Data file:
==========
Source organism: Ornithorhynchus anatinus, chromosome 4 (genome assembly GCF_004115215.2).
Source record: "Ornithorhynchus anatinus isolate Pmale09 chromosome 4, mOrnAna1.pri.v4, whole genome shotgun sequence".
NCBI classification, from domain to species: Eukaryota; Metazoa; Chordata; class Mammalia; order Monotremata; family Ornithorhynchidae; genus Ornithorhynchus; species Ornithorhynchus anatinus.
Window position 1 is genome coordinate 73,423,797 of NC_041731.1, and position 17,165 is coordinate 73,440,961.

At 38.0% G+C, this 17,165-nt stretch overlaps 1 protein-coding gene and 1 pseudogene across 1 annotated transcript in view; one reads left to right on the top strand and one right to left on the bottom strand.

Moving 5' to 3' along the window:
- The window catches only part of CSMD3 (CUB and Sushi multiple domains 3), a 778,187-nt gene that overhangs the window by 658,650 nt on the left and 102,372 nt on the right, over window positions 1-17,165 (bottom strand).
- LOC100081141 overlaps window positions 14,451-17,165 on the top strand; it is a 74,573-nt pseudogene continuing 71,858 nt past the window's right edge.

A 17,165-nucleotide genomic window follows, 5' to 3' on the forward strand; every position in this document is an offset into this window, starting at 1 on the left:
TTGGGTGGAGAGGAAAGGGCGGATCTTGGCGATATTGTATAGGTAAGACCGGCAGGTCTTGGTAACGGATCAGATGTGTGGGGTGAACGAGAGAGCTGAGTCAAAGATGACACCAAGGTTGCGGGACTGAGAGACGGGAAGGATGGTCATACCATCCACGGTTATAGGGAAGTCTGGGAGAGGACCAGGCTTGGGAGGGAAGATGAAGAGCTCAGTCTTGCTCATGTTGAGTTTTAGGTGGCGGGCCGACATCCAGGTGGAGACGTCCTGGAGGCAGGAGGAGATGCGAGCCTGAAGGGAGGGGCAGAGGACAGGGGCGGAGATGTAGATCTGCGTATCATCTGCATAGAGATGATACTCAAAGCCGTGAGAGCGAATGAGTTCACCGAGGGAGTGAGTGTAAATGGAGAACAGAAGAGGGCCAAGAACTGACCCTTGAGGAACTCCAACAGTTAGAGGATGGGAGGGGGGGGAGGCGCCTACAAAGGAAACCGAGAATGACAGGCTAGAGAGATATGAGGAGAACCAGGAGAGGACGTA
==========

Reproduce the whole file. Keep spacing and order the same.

Source organism: Ornithorhynchus anatinus, chromosome 4 (genome assembly GCF_004115215.2).
Source record: "Ornithorhynchus anatinus isolate Pmale09 chromosome 4, mOrnAna1.pri.v4, whole genome shotgun sequence".
NCBI classification, from domain to species: Eukaryota; Metazoa; Chordata; class Mammalia; order Monotremata; family Ornithorhynchidae; genus Ornithorhynchus; species Ornithorhynchus anatinus.
Window position 1 is genome coordinate 73,423,797 of NC_041731.1, and position 17,165 is coordinate 73,440,961.

At 38.0% G+C, this 17,165-nt stretch overlaps 1 protein-coding gene and 1 pseudogene across 1 annotated transcript in view; one reads left to right on the top strand and one right to left on the bottom strand.

Moving 5' to 3' along the window:
- The window catches only part of CSMD3 (CUB and Sushi multiple domains 3), a 778,187-nt gene that overhangs the window by 658,650 nt on the left and 102,372 nt on the right, over window positions 1-17,165 (bottom strand).
- LOC100081141 overlaps window positions 14,451-17,165 on the top strand; it is a 74,573-nt pseudogene continuing 71,858 nt past the window's right edge.

A 17,165-nucleotide genomic window follows, 5' to 3' on the forward strand; every position in this document is an offset into this window, starting at 1 on the left:
TTGGGTGGAGAGGAAAGGGCGGATCTTGGCGATATTGTATAGGTAAGACCGGCAGGTCTTGGTAACGGATCAGATGTGTGGGGTGAACGAGAGAGCTGAGTCAAAGATGACACCAAGGTTGCGGGACTGAGAGACGGGAAGGATGGTCATACCATCCACGGTTATAGGGAAGTCTGGGAGAGGACCAGGCTTGGGAGGGAAGATGAAGAGCTCAGTCTTGCTCATGTTGAGTTTTAGGTGGCGGGCCGACATCCAGGTGGAGACGTCCTGGAGGCAGGAGGAGATGCGAGCCTGAAGGGAGGGGCAGAGGACAGGGGCGGAGATGTAGATCTGCGTATCATCTGCATAGAGATGATACTCAAAGCCGTGAGAGCGAATGAGTTCACCGAGGGAGTGAGTGTAAATGGAGAACAGAAGAGGGCCAAGAACTGACCCTTGAGGAACTCCAACAGTTAGAGGATGGGAGGGGGGGGAGGCGCCTACAAAGGAAACCGAGAATGACAGGCTAGAGAGATATGAGGAGAACCAGGAGAGGACGTA